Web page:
Not only was the injunction denied, but the bill of complaint was dismissed "without prejudice, however, to the assertion by the plaintiffs of their rights, if any, against the defendant in respect of the holders of the old preferred (reclassified as new preferred) stock of the defendant, or of the holders of the common stock of the defendant, arising out of the matters set forth in the aforesaid amended complaint, the determination of such rights being beyond the jurisdiction and powers of this court." Having properly held that the court had jurisdiction over that part of the action which was based on the claim to injunctive relief, we think it was error to dismiss the bill for want of jurisdiction over what was called an action for a declaratory judgment. The name given to the relief sought is of no particular moment. The controversy is clearly adverse and over matters which are justiciable in a District Court when there is diversity of citizenship and the requisite amount is involved. We think Nashville, C. & St. L. Ry. v. Wallace, supra, is authority for deciding the cause fully on the merits. An added reason is found in that, where equitable jurisdiction has been properly invoked in an adversary suit for the purpose of seeking an injunction, the court may dispose of the entire controversy between the parties to the action.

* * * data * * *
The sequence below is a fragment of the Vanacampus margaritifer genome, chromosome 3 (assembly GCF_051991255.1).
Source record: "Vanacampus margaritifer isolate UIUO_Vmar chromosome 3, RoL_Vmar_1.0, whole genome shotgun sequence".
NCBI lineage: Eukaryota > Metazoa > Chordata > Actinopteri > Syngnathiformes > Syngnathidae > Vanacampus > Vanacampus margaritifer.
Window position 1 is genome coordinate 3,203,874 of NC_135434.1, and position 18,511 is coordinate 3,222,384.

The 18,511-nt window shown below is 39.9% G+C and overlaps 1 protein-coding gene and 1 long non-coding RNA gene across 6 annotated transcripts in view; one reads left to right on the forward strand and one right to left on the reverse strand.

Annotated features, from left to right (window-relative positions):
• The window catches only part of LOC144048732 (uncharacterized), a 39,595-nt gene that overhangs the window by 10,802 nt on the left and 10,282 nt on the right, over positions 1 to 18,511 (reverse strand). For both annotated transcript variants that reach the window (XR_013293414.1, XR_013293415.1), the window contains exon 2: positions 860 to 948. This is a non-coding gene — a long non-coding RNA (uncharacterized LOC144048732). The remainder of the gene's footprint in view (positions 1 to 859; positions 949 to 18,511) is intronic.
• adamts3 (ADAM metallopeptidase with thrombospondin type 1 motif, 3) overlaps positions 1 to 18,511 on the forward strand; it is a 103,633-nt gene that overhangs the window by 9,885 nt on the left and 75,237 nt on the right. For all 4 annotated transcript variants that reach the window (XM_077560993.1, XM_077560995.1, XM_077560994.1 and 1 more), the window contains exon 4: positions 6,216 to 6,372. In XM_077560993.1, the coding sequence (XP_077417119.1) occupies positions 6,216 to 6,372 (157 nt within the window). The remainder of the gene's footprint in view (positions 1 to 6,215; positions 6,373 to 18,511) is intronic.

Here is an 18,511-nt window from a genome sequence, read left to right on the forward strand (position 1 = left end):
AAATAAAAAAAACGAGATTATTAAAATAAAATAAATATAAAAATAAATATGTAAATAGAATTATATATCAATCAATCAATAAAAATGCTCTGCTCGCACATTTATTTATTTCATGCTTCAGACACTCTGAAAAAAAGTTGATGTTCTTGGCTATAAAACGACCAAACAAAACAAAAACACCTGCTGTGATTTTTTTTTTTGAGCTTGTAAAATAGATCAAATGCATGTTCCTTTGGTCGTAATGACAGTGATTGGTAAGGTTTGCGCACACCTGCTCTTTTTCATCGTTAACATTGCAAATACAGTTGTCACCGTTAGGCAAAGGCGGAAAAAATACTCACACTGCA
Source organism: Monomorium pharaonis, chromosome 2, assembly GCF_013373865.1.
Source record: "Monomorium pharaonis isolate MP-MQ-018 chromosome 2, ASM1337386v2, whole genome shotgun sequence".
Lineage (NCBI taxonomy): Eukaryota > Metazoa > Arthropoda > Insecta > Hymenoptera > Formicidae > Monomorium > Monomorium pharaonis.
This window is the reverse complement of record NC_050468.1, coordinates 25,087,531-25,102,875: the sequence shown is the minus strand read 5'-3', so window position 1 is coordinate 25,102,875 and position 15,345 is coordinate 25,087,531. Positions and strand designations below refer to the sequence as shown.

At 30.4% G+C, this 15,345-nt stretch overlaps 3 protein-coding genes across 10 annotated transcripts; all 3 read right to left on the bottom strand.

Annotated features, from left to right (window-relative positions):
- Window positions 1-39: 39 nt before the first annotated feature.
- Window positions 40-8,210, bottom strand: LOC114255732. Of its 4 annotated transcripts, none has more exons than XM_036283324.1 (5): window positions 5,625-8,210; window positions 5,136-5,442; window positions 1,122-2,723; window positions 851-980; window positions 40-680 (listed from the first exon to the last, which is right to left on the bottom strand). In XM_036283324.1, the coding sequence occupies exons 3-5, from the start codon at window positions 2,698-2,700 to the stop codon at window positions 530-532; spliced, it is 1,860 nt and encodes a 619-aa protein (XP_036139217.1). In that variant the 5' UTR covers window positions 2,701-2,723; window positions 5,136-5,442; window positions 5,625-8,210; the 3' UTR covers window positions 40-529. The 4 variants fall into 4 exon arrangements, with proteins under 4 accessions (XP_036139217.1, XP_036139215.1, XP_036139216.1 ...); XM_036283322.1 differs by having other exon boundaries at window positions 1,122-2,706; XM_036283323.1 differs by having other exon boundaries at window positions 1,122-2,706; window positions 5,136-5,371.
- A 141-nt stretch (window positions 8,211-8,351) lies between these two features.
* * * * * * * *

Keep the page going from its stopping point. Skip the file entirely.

On the merits, however, the rights of the parties depend upon the construction of the Delaware statute, and, for the reasons already stated in discussing the denial of the prayer for an injunction, we are of the opinion that the bill should have been dismissed for want of equity.

Decree modified accordingly.

L. HAND, Circuit Judge (dissenting in part).